By Bruce Stokes, Director of Global Economic Attitudes, Pew Research Center
Prime Minister Abe’s call for high-level talks with China comes at a time when Japanese attitudes toward China have soured precipitously as tensions have grown due to disputes over trade, geopolitics and history.
But Japanese are not alone in recalibrating their view of China. South Koreans and Filipinos also now have a more jaundiced perspective on Beijing. Others in the Asia-Pacific region – including Malaysians and Australians – do not share the same negative attitude toward China. As a result, the region appears to be dividing into two camps in its views of their superpower neighbor.
Just one-in-twenty Japanese have a favorable attitude toward China, according to a survey by the Pew Research Center conducted in spring. A decade ago, in 2002, more than half (55%) of Japanese felt positively disposed toward the People’s Republic. And as recently as 2011 roughly a third (34%) still had a favorable view.
Japanese antipathy toward China is both deep and widely shared. Nearly half (48%) of Japanese surveyed have a very unfavorable view, a tripling of such extreme sentiment since 2011. These negative sentiments are shared by men and women, young and old, the highly educated and less educated and by people all along the income spectrum of Japan.
By comparison, nearly half the Filipinos (48%) and South Koreans (46%) surveyed have a favorable view of China. These are down from strong majorities that saw Beijing favorably in 2002. Nevertheless, the fall off in positive sentiment has been far less in those countries and their current antipathy is not nearly as strong as felt in Japan.
At the same time, eight-in-ten Malaysians (81%) and nearly six-in-ten Australians (58%) still hold a favorable view of China.
Japanese antipathy toward China reflects the fact that most Japanese (74%) see Chinese power and influence as a major threat to Japan. In the region, only South Koreans (76%) share a similar level of concern about China.
Japanese are very apprehensive about China’s military strength. Nearly all Japanese surveyed (96%) say Beijing’s growing military might is a bad thing for Japan. Again, only the South Koreans (91%) share such intense fears. To be sure, the Japanese public has never felt good about Beijing’s military intentions. Yet such worries have grown 16 percentage points since 2007.
The confrontation with China over the Senkaku islands has undoubtedly aggravated these fears. A strong majority of Japanese (82%) thinks that such territorial disputes with China are a big problem for Japan. But the Japanese are not alone: 90% of Filipinos, 77% of South Koreans and 62% of Indonesians also say that their territorial confrontations with China are a problem.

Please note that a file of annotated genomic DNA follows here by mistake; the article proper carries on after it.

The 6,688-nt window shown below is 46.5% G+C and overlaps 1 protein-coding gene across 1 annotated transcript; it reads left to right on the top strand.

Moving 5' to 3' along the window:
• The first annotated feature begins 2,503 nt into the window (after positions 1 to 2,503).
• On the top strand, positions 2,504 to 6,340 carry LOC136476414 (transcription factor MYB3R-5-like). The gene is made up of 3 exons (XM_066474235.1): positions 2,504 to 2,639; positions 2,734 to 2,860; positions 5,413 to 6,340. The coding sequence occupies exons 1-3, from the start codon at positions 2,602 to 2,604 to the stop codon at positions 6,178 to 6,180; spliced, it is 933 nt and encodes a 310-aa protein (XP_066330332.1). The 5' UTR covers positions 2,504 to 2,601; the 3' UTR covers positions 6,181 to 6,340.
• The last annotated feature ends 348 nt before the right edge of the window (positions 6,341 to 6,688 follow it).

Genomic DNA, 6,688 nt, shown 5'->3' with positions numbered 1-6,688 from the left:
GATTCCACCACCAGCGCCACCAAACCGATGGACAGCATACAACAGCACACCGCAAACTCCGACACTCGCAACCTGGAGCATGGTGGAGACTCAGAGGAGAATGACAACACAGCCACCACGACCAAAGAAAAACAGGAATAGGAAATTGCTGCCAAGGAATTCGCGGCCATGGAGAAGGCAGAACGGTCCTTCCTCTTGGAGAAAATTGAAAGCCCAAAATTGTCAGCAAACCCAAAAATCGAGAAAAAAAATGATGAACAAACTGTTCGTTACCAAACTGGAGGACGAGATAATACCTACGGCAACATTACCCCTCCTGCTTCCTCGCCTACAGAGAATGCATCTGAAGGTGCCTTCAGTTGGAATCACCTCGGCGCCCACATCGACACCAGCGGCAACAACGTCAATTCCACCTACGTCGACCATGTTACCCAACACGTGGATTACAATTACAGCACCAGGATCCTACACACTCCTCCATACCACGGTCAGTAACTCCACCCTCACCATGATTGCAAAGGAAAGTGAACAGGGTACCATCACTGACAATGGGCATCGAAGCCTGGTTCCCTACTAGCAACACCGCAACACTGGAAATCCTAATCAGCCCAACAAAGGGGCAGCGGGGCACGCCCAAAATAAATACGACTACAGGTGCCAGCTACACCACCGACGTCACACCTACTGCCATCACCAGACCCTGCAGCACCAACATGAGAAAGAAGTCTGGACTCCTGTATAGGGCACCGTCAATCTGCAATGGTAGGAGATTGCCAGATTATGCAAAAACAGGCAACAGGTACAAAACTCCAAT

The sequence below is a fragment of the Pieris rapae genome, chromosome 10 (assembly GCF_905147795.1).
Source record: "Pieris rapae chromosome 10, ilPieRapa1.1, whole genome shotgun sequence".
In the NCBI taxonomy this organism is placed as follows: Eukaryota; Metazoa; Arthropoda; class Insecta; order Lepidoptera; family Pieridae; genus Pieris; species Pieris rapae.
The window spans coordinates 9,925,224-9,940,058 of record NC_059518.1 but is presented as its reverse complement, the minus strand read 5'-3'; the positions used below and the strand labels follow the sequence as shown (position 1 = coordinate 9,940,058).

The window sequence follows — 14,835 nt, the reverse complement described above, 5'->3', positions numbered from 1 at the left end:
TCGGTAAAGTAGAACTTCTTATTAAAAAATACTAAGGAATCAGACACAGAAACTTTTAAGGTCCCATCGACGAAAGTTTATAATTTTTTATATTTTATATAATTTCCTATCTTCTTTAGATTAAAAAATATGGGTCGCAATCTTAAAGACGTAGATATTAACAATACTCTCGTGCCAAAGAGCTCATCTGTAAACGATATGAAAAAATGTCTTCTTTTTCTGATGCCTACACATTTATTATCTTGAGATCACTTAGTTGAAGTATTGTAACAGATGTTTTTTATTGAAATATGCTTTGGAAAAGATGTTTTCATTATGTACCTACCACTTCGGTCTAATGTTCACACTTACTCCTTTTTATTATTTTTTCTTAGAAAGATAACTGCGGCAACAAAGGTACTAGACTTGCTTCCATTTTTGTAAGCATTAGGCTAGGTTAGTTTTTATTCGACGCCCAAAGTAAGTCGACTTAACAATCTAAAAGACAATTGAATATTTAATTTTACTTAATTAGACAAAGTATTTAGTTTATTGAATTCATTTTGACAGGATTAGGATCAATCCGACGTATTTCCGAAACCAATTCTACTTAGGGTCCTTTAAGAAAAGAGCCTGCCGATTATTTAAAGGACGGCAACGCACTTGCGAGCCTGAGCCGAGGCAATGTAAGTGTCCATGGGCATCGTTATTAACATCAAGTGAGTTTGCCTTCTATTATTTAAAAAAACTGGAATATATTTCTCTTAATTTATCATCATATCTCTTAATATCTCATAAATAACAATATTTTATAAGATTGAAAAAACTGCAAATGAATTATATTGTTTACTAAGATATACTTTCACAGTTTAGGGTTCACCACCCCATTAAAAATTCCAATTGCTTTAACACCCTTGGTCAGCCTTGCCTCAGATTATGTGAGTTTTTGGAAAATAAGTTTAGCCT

Moreover, public perception of events before and during World War II is a critical element in Japanese views of China and Chinese attitudes toward Japan. And they distinguish Japanese sentiment from that of other nationalities in the region.
Nearly half (48%) of Japanese believe that Japan has apologized sufficiently for its military actions during the 1930s and 1940s. Another 15% think no apology is necessary. In contrast, 78% of Chinese say Japan has not sufficiently atoned for wartime acts.
Views of this “history” issue are widely shared in Japan by men and women, college and non-college educated, young and old, rich and poor. While in China, it is young, better educated, high income men who want to see more apologies from Japan. These are the very people who are likely to be the next generation of Chinese leaders.
Despite all this, a majority of the Japanese do not describe China as an enemy. When asked, 47% say China is neither partner nor enemy, while 40% say it is an enemy and 11% say partner. However, even this relatively benign attitude is changing. As recently as 2010 only 20% saw Beijing as an enemy and 32% viewed China as a friend.
All of this animus has undermined the Japanese public’s assessment of China’s current status and future influence in the world. Just 20% of Japanese think China is the world-leading economic power today. In 2010, 50% of Japanese accorded China that leadership role. In this regard, Japanese sentiment is largely in line with that of publics in most other nations in the region. The Japanese surveyed also believe that China will never surpass the United States as the world’s leading superpower.
Japanese attitudes toward China are clearly souring amid growing tensions over China’s military and territorial ambitions. Such public sentiment poses new challenges for the Abe government as it struggles to deal with its Chinese neighbor.